Due to substantial funding, plans to move ahead of schedule to create the Environmental Education Center at McClellan Ranch were approved by the Cupertino City Council at Tuesday’s meeting.
The center was a project approved as part of the 2013-2014 Capital Improvement program, but to take advantage of a $251,000 state grant has been slated to being Nov. 2.
An original grant expired, but Gale Seeds of the Cupertino Public Works department was able to win approval of the renewed grant allowing for design work to begin.
Additional funding of $1.1 million will come from taxpayer funds, $800,000 from Park Fees collected from the Rose Bowl Mixed Use Project, a project that was approved by the city in 2005, and $349,000 from general fund reserves, said Timm Borden Director of Public Works on the Cupertino Economic Development Committee.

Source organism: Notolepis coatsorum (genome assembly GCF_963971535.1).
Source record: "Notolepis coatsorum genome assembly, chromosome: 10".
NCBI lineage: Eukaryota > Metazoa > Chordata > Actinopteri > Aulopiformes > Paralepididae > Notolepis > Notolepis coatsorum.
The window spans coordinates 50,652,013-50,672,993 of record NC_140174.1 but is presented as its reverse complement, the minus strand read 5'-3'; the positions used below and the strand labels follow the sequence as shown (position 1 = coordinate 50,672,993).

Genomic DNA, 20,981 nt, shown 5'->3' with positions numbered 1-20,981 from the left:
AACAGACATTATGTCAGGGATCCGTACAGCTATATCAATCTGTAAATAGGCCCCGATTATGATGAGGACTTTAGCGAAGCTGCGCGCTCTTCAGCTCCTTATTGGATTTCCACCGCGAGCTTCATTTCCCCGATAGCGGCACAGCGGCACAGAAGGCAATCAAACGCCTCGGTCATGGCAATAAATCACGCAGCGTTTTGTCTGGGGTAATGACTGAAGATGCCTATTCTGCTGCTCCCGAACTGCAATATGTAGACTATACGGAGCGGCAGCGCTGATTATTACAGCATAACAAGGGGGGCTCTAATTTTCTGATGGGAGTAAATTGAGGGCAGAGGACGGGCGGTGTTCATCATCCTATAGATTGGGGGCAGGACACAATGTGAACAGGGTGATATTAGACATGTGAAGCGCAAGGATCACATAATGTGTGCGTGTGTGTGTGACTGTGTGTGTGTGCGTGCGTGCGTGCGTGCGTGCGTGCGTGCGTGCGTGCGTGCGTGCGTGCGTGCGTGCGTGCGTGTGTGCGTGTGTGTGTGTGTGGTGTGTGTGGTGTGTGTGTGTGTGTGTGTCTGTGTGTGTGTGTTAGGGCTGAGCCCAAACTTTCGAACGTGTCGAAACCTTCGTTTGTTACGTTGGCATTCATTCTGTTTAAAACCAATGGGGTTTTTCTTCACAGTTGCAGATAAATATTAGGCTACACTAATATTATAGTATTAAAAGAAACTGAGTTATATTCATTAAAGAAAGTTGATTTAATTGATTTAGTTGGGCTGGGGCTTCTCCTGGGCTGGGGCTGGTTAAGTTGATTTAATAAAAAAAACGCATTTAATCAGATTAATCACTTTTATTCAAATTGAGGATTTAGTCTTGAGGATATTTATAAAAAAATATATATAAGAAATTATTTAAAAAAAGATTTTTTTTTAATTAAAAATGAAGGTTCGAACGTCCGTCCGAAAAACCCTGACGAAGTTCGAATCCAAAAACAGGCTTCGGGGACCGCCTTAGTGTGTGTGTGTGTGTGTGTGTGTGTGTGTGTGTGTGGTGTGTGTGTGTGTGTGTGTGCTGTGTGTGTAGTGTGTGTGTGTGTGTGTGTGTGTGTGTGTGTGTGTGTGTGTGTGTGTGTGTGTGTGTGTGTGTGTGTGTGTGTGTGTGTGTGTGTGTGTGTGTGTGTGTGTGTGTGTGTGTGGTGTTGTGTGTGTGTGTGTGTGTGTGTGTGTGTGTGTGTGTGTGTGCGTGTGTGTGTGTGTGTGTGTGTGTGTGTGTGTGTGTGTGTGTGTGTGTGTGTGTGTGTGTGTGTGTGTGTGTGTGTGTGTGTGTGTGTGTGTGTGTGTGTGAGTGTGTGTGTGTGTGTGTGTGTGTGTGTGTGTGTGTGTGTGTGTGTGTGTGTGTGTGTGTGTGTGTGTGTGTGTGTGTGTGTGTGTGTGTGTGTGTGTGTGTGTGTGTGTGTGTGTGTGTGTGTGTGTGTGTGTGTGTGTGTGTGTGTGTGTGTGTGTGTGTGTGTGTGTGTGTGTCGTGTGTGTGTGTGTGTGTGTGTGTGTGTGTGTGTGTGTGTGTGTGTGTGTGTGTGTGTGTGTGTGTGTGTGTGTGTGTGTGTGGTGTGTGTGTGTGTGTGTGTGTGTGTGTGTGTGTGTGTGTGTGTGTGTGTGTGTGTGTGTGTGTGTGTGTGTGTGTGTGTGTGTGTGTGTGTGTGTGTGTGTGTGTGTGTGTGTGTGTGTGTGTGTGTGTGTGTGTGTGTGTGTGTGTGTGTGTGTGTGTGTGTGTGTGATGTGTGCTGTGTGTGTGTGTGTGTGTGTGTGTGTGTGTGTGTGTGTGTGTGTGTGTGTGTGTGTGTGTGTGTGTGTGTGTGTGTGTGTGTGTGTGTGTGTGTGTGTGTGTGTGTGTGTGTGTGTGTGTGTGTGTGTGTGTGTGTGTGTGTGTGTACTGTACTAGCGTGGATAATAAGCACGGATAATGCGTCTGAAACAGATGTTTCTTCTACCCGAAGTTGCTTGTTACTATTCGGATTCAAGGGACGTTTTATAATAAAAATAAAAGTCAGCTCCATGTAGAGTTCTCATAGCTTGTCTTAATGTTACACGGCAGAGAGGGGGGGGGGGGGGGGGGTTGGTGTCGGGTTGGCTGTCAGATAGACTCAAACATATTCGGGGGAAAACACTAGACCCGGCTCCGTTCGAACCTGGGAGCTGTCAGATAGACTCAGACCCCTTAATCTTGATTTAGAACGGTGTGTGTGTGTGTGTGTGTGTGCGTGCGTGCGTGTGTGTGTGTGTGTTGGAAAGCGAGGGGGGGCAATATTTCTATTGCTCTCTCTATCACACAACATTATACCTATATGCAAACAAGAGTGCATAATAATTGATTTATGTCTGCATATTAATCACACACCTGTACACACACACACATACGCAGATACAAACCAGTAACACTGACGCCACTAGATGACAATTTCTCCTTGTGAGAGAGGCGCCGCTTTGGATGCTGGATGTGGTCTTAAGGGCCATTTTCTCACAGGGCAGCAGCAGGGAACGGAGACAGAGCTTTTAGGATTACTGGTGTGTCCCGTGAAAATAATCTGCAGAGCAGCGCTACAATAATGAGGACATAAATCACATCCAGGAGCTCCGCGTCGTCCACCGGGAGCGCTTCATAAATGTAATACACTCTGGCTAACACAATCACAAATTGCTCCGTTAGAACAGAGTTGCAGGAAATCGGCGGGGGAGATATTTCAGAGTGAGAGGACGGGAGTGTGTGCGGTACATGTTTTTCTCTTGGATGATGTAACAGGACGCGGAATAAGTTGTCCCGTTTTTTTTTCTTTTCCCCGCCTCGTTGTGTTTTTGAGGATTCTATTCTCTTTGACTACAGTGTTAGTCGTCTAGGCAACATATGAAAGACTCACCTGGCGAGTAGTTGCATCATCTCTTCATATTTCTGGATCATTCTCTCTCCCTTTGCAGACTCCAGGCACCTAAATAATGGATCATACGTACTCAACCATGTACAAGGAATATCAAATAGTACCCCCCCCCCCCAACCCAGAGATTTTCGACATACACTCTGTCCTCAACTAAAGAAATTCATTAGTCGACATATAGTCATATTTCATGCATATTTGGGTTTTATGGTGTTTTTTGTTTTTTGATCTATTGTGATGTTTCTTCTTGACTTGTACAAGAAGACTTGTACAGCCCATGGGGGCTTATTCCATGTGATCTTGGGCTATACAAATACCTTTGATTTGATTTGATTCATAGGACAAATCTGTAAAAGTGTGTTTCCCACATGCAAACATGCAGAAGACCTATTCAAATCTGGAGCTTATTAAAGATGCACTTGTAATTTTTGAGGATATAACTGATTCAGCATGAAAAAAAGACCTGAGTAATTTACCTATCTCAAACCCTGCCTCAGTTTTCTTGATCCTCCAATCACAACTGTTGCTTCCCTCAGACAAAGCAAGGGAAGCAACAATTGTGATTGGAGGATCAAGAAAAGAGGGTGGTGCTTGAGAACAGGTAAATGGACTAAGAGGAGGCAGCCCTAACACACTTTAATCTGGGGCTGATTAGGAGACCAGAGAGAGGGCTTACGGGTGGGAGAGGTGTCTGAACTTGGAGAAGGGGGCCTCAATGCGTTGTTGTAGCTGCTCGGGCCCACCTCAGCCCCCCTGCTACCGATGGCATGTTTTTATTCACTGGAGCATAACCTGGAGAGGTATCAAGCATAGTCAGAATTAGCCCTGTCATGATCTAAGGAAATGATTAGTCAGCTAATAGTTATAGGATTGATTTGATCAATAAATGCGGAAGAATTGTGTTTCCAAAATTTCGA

“It’s a great 1.1 million dollar investment,” said Councilmember Gilbert Wong.
The 2,800 square-foot center will be located at the 23-acre McClellan Ranch Park and include two classrooms—one large, one smaller—a small wet lab, exhibits of live animals, plants, and nature, teacher stations, naturalist office, building infrastructure and circulation, and restrooms, according to Borden. It will also include an outdoor gather shelter, he said.
Currently the Environmental Education Center is a part of Don Edwards National Wildlife Refuge, in Alviso, where tours and programs about nature are available for both children and adults.
Among the programs available: Third grade creek study program, a K-6 school natural program, high school field studies, summer youth camp, Saturday nature program, college field trips and research program, and San Jose Conservation Corps Training.
Councilmember Barry Chang said local students’ and teachers’ have expressed excitement to him about the center, and feels it will provide a great change from current overcrowded classrooms.